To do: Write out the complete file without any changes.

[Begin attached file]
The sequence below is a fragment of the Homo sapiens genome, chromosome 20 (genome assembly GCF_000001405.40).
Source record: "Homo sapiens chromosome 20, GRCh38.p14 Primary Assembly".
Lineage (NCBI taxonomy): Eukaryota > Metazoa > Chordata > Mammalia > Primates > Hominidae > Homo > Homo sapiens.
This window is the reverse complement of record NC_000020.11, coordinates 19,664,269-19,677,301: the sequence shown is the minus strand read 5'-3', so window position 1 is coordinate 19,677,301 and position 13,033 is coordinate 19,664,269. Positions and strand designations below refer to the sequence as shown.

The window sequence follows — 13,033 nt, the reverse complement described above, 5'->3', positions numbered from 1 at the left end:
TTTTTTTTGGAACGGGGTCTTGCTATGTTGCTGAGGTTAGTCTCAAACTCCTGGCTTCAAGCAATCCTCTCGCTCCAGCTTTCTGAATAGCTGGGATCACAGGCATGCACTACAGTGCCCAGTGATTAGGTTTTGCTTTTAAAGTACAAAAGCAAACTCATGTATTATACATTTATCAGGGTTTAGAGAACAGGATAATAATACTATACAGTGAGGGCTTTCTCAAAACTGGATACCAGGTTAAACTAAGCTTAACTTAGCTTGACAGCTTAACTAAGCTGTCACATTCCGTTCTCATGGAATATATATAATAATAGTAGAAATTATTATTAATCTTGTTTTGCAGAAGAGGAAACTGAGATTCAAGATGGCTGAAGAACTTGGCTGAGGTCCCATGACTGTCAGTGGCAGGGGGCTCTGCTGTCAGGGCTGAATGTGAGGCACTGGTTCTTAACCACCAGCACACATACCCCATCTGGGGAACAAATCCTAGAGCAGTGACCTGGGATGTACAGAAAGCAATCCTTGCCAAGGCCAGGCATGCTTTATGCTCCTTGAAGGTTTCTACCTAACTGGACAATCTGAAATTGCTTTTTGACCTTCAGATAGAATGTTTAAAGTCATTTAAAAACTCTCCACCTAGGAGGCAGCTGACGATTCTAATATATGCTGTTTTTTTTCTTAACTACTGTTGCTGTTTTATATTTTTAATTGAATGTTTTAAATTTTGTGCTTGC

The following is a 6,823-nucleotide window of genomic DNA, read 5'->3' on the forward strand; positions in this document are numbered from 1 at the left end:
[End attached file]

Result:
The sequence below is a fragment of the Homo sapiens genome, chromosome 20 (genome assembly GCF_000001405.40).
Source record: "Homo sapiens chromosome 20, GRCh38.p14 Primary Assembly".
Lineage (NCBI taxonomy): Eukaryota > Metazoa > Chordata > Mammalia > Primates > Hominidae > Homo > Homo sapiens.
This window is the reverse complement of record NC_000020.11, coordinates 19,664,269-19,677,301: the sequence shown is the minus strand read 5'-3', so window position 1 is coordinate 19,677,301 and position 13,033 is coordinate 19,664,269. Positions and strand designations below refer to the sequence as shown.

The window sequence follows — 13,033 nt, the reverse complement described above, 5'->3', positions numbered from 1 at the left end:
TTTTTTTTGGAACGGGGTCTTGCTATGTTGCTGAGGTTAGTCTCAAACTCCTGGCTTCAAGCAATCCTCTCGCTCCAGCTTTCTGAATAGCTGGGATCACAGGCATGCACTACAGTGCCCAGTGATTAGGTTTTGCTTTTAAAGTACAAAAGCAAACTCATGTATTATACATTTATCAGGGTTTAGAGAACAGGATAATAATACTATACAGTGAGGGCTTTCTCAAAACTGGATACCAGGTTAAACTAAGCTTAACTTAGCTTGACAGCTTAACTAAGCTGTCACATTCCGTTCTCATGGAATATATATAATAATAGTAGAAATTATTATTAATCTTGTTTTGCAGAAGAGGAAACTGAGATTCAAGATGGCTGAAGAACTTGGCTGAGGTCCCATGACTGTCAGTGGCAGGGGGCTCTGCTGTCAGGGCTGAATGTGAGGCACTGGTTCTTAACCACCAGCACACATACCCCATCTGGGGAACAAATCCTAGAGCAGTGACCTGGGATGTACAGAAAGCAATCCTTGCCAAGGCCAGGCATGCTTTATGCTCCTTGAAGGTTTCTACCTAACTGGACAATCTGAAATTGCTTTTTGACCTTCAGATAGAATGTTTAAAGTCATTTAAAAACTCTCCACCTAGGAGGCAGCTGACGATTCTAATATATGCTGTTTTTTTTCTTAACTACTGTTGCTGTTTTATATTTTTAATTGAATGTTTTAAATTTTGTGCTTGC

The following is a 6,823-nucleotide window of genomic DNA, read 5'->3' on the forward strand; positions in this document are numbered from 1 at the left end: